Valeria Bednarik: Agreed. So we still have faith in the buck despite the election/stimulus noise?
Yohay Elam: In the long run for sure. In the short run, higher uncertainty is better for the dollar, and I think uncertainty could rise
Joseph Trevisani: I think the stimulus on-off dollar is about played out. So where do we look for movement? I'm not sure the elections will provide it. I don't see much pre-positioning for either scenario...
Valeria Bednarik: With stimulus, buy gold
Joseph Trevisani: And for a truly contested election we do have a model, 2000, Bush-Gore. And I don't think markets were much affected. Ha yes, buy gold. I am going to do a piece on that comparison before the election since the odds seem to be rising.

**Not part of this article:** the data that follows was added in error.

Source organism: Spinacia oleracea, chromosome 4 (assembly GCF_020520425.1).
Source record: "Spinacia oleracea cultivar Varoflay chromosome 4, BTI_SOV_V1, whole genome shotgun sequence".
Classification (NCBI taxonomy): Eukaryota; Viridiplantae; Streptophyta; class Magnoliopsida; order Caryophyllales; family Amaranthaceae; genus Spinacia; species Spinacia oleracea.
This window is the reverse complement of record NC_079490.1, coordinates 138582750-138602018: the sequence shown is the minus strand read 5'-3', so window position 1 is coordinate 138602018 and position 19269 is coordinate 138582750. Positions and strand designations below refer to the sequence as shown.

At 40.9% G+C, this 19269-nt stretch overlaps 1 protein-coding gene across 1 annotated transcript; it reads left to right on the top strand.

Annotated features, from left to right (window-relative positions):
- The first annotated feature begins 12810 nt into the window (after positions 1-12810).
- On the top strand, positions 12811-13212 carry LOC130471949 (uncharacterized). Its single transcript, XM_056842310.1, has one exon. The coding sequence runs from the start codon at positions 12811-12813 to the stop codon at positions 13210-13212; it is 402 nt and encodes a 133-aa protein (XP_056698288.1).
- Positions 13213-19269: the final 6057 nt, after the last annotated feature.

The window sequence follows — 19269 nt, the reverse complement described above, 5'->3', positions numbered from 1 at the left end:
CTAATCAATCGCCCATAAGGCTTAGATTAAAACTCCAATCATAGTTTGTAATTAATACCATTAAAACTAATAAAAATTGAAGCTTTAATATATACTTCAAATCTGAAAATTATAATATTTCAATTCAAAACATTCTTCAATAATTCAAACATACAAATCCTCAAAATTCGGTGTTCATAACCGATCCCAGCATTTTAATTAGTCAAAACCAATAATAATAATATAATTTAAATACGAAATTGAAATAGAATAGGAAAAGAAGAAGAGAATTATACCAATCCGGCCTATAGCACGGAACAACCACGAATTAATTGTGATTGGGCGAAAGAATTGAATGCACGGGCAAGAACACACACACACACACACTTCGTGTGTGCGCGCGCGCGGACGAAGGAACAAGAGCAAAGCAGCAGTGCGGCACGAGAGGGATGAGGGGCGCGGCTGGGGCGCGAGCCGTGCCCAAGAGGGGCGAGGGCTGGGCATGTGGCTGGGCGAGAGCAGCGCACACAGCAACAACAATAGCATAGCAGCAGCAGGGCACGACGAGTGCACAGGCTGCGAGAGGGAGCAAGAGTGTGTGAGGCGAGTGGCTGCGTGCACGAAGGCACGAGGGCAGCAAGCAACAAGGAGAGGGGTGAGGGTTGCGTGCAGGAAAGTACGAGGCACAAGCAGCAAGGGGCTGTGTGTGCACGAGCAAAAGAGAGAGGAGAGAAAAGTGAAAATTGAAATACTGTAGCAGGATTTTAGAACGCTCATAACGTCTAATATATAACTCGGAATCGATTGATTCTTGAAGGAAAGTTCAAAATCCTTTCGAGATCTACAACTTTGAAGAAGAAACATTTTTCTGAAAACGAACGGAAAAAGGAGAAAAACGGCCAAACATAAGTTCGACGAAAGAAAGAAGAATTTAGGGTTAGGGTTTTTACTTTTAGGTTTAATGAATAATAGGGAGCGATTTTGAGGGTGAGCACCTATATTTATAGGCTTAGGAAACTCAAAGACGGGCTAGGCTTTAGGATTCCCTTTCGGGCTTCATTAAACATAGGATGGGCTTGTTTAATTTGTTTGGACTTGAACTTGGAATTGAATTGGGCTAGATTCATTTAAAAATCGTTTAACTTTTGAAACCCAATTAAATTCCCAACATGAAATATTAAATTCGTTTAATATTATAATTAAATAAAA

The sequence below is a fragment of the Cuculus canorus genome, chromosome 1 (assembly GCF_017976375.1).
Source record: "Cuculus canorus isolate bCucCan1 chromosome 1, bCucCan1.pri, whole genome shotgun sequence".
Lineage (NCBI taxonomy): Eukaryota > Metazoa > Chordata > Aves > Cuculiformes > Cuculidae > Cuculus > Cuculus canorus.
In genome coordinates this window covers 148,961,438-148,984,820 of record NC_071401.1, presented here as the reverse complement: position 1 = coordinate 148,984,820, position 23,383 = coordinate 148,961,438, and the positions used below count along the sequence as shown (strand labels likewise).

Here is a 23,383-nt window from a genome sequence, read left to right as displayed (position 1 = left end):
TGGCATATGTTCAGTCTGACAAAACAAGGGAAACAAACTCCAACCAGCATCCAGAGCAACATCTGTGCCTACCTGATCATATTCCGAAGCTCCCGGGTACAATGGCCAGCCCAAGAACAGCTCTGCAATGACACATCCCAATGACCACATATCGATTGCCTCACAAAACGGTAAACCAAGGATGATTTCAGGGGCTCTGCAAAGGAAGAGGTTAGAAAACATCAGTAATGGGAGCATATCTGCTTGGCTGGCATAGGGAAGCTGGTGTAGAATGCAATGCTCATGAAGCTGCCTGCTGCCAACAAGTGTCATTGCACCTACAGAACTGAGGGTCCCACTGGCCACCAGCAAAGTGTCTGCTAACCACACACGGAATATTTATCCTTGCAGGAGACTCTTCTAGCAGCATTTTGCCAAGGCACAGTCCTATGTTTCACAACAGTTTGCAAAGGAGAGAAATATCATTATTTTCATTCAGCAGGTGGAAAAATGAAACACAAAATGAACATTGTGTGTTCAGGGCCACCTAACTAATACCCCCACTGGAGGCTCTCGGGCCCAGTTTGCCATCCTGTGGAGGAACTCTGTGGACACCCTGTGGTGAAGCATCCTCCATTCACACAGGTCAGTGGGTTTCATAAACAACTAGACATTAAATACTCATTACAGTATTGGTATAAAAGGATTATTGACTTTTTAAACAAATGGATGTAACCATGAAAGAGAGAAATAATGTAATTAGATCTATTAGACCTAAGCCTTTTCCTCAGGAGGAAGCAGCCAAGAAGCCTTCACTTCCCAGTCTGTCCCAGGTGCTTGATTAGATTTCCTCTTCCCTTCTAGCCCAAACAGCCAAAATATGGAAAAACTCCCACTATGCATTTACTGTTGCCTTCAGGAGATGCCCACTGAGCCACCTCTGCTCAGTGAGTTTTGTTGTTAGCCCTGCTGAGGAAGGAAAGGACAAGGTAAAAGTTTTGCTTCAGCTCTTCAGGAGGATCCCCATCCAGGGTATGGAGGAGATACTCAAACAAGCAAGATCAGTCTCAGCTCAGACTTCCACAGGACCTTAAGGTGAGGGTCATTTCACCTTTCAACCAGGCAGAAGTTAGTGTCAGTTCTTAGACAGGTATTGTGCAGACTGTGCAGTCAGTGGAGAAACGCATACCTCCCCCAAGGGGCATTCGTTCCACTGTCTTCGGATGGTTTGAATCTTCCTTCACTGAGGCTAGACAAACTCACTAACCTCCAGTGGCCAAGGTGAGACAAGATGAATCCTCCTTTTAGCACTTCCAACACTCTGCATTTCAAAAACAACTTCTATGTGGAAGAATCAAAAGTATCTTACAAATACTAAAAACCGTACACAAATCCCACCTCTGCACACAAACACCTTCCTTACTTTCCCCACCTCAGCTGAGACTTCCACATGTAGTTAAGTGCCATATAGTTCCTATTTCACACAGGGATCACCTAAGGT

Yohay Elam: Everywhere I look, I see comparisons to 2016, which makes sense, it was the most recent election. But 2000 is undoubtedly a great case to examine, especially in terms of market reaction
Valeria Bednarik: Everything this year will be a study case...
Joseph Trevisani: Yes, I think it is worth a look. If I remember it took a month to be settled. 2016 is the apt comparison for polling...Trump is sui generis. The preliminary Supreme Court ruling in 2000 halting the recount was on December 9, so just about a month after the election.